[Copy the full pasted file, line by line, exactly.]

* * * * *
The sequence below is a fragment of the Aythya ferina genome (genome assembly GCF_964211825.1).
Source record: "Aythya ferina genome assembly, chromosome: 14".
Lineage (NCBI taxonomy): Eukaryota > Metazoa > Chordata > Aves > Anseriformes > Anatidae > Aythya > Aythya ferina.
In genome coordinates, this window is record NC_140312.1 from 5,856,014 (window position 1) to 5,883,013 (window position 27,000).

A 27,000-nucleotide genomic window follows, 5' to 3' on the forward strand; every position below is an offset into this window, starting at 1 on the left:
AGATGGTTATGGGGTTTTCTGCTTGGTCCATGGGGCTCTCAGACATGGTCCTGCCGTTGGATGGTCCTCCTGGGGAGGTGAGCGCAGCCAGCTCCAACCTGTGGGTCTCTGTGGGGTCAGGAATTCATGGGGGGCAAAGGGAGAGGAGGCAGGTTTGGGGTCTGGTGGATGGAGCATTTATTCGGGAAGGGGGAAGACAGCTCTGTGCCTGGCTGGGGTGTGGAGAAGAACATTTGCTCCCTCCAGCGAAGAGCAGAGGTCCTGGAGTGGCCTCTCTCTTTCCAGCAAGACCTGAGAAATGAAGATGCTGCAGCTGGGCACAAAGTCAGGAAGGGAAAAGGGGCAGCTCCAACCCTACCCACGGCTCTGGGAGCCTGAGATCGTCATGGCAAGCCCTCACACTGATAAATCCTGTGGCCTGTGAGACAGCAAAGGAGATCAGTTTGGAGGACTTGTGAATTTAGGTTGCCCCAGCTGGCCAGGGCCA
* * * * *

The sequence below is a fragment of the Aythya ferina genome (genome assembly GCF_964211825.1).
Source record: "Aythya ferina genome assembly, chromosome: 14".
Lineage (NCBI taxonomy): Eukaryota > Metazoa > Chordata > Aves > Anseriformes > Anatidae > Aythya > Aythya ferina.
In genome coordinates, this window is record NC_140312.1 from 5,856,014 (window position 1) to 5,883,013 (window position 27,000).

A 27,000-nucleotide genomic window follows, 5' to 3' on the forward strand; every position below is an offset into this window, starting at 1 on the left:
AGATGGTTATGGGGTTTTCTGCTTGGTCCATGGGGCTCTCAGACATGGTCCTGCCGTTGGATGGTCCTCCTGGGGAGGTGAGCGCAGCCAGCTCCAACCTGTGGGTCTCTGTGGGGTCAGGAATTCATGGGGGGCAAAGGGAGAGGAGGCAGGTTTGGGGTCTGGTGGATGGAGCATTTATTCGGGAAGGGGGAAGACAGCTCTGTGCCTGGCTGGGGTGTGGAGAAGAACATTTGCTCCCTCCAGCGAAGAGCAGAGGTCCTGGAGTGGCCTCTCTCTTTCCAGCAAGACCTGAGAAATGAAGATGCTGCAGCTGGGCACAAAGTCAGGAAGGGAAAAGGGGCAGCTCCAACCCTACCCACGGCTCTGGGAGCCTGAGATCGTCATGGCAAGCCCTCACACTGATAAATCCTGTGGCCTGTGAGACAGCAAAGGAGATCAGTTTGGAGGACTTGTGAATTTAGGTTGCCCCAGCTGGCCAGGGCCA